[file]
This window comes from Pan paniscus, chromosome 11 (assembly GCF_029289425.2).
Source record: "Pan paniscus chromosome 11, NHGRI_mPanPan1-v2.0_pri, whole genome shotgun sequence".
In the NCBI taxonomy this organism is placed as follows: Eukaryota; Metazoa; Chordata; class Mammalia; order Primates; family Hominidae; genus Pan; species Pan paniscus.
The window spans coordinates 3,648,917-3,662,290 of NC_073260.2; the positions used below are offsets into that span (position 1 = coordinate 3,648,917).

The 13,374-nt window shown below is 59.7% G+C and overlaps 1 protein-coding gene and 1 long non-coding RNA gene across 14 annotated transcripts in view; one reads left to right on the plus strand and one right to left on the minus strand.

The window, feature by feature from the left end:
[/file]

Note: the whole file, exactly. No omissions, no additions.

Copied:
This window comes from Pan paniscus, chromosome 11 (assembly GCF_029289425.2).
Source record: "Pan paniscus chromosome 11, NHGRI_mPanPan1-v2.0_pri, whole genome shotgun sequence".
In the NCBI taxonomy this organism is placed as follows: Eukaryota; Metazoa; Chordata; class Mammalia; order Primates; family Hominidae; genus Pan; species Pan paniscus.
The window spans coordinates 3,648,917-3,662,290 of NC_073260.2; the positions used below are offsets into that span (position 1 = coordinate 3,648,917).

The 13,374-nt window shown below is 59.7% G+C and overlaps 1 protein-coding gene and 1 long non-coding RNA gene across 14 annotated transcripts in view; one reads left to right on the plus strand and one right to left on the minus strand.

The window, feature by feature from the left end: